Saturday, August 30, 2008

BardBliss: Noise

A snapdragon showing persistence
(on our back patio area).


Listening to: He sings so easily...

Today's Bliss: Special attention to the gardens today. The mums are starting to do their thing. The baby kiwis and the apple continue to grow. (Yes, I said "apple," not appleS -- it's the first year this dwarf tree is producing so one is plenty!) There's a lot out there asking to be taken down, but not quite yet, I say. The birdbaths and feeders need to be paid attention to, as it is getting to be time for migratory friends to stop by for sustenance on their way to far off places.

Noise

I am drowning
in the commotion
of this small-city life.
I thirst for a deep dark
silence,
and the sea,
where life began
in quiet black,
beckons me.

Like a free diver,
with no tank, I would
grab hold of the cable
and pull myself under,
head first,
hand over hand.
The blackening waters,
resisting my penetration,
would push against
my skin, encasing me
in their liquid grip.

Life around me
would fade,
its boundaries
melting
while
my lungs
shrank
and
my heart
slowed.
Suspended,
separate,
flying,
floating.
Alone.

My name said
with love,
an imagined laugh
echoing, pounding from
inside my skull,
and I would pull the rope,
waiting (a second floating
into an eternity) for the balloon
to fill, carrying my
starved cells toward
a moving, dappled
surface of light
through which I would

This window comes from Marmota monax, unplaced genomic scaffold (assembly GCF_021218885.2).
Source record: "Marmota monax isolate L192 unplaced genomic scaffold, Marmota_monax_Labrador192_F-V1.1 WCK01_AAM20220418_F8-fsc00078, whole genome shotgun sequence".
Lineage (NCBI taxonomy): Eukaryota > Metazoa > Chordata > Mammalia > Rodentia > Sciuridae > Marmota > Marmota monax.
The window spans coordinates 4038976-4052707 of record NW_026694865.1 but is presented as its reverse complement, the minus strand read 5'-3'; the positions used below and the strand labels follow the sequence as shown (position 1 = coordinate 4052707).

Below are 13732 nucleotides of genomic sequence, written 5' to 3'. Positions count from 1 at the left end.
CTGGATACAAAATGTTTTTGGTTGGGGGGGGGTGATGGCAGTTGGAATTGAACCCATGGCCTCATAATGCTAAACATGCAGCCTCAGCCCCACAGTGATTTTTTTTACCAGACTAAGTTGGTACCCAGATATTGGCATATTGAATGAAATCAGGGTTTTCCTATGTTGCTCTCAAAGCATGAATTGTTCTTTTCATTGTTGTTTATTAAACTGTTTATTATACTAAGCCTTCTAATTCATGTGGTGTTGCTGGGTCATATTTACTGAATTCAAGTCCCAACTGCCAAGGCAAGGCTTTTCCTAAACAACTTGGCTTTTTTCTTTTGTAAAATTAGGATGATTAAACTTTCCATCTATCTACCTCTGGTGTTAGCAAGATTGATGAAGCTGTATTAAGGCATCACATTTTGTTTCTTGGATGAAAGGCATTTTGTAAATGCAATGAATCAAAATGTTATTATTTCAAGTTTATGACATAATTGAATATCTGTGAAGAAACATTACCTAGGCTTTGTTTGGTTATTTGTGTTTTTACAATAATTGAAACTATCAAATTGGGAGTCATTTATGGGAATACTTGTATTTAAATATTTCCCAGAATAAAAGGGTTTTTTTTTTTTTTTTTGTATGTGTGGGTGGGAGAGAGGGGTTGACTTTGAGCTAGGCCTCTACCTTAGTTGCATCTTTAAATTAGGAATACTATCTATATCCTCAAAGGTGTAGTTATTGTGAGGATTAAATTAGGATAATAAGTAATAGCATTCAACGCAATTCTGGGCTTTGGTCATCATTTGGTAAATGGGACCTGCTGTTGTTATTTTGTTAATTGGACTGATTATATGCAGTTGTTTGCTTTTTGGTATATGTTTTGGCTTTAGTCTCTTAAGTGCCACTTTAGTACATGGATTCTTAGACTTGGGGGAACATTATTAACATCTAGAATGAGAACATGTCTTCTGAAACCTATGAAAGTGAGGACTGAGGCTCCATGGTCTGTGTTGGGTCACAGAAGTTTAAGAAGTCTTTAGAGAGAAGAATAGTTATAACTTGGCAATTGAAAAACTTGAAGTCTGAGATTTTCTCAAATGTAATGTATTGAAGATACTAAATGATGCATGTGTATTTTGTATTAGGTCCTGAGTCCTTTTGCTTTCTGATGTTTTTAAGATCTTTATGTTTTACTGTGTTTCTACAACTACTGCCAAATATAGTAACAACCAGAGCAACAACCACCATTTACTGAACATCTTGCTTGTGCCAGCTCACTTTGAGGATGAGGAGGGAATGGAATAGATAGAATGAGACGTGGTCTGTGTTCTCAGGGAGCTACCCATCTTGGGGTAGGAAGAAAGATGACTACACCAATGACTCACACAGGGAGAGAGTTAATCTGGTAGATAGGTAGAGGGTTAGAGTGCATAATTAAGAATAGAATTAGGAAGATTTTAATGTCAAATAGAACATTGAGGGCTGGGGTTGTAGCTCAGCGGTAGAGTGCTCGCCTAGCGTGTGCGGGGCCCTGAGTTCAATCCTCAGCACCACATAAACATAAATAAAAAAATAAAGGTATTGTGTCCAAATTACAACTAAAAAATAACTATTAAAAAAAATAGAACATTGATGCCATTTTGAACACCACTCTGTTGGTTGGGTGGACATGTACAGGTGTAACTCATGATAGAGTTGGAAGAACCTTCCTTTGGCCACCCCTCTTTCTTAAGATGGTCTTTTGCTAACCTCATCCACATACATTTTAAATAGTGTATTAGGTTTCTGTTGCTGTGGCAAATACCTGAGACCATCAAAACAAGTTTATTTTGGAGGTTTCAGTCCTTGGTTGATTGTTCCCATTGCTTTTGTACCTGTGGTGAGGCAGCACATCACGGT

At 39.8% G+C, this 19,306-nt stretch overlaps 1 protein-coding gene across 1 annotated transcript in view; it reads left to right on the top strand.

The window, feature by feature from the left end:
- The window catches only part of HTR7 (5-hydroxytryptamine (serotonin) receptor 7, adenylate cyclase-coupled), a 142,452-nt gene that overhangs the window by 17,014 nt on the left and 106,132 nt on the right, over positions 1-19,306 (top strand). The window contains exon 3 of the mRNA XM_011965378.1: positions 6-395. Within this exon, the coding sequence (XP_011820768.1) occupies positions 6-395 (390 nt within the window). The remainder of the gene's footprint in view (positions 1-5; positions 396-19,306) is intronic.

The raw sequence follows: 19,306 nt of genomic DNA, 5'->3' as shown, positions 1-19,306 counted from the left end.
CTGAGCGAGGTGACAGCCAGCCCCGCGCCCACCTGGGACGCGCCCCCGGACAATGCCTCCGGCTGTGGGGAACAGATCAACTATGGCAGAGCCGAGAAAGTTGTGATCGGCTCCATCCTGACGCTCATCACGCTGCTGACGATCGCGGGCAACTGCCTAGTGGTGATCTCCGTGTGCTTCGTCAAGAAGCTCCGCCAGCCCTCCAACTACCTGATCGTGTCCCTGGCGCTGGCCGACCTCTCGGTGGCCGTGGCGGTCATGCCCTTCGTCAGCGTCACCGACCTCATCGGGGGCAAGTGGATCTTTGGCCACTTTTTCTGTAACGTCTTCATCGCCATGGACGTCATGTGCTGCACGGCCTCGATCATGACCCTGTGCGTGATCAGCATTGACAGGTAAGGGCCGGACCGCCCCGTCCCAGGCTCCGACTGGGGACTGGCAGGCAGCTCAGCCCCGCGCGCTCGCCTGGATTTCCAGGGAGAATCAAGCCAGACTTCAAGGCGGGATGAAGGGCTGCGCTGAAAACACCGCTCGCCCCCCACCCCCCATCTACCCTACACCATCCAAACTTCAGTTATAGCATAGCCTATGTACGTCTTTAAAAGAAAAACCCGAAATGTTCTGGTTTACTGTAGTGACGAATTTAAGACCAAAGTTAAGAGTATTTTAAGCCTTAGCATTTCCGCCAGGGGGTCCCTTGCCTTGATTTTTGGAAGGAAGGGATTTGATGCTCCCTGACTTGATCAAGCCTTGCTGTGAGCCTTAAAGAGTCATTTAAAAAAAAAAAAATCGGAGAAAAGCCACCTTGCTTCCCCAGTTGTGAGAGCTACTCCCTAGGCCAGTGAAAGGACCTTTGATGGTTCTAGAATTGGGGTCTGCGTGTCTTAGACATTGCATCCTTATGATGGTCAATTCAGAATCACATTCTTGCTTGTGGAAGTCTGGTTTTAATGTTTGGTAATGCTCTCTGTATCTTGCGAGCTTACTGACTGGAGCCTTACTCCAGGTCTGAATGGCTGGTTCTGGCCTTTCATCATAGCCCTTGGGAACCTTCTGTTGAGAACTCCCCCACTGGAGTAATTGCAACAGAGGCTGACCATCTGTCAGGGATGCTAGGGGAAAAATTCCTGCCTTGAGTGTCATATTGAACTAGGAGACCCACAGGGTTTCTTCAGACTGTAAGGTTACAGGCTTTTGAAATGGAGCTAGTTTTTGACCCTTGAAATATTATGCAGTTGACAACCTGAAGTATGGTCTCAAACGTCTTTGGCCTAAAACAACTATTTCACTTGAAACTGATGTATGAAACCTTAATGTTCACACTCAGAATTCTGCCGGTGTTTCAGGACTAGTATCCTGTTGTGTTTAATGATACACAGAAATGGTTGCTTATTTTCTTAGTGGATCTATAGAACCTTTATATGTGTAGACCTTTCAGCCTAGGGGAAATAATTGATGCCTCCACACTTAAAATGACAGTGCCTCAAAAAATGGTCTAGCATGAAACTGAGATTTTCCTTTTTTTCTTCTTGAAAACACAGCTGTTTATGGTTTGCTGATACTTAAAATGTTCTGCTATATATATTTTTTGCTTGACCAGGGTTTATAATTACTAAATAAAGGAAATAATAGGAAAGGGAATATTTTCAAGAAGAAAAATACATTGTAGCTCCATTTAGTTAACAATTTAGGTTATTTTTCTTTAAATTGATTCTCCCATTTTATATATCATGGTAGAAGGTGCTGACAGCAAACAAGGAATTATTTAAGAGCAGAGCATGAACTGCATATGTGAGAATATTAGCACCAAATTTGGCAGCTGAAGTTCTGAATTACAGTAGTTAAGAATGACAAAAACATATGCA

break

blinded, gasping,
glad of the air, glad
of the sun,
glad of the touch,
glad even
of the sound,
the noise that is
our togetherness,
the very noise
that drives me to desire
the deep --
the noise of living,
of being,
of rejoicing in our
expanding.

--christine c. reed

2 comments:

ecoyogi said...

What a profound poem. It reminds me of the scene in The Piano, where the silent woman played by Holly Hunter plunges into the sea, tethered to her beloved piano. For me it was a metaphor for that going within ourselves, and our creative processes. Into the deep silence that we crave and that fuels, and reaffirms, our ability to live in the cacophony of "civilization".

Connie said...

That has got to be my favorite of yours...well...I can add it to the rest of my favorites.

I find myself holding my breath sometimes when I read your poems--as if I'm being pulled somewhere deeper...then at the end, there is a soft spot, where I take a breath again.

Peace & Love.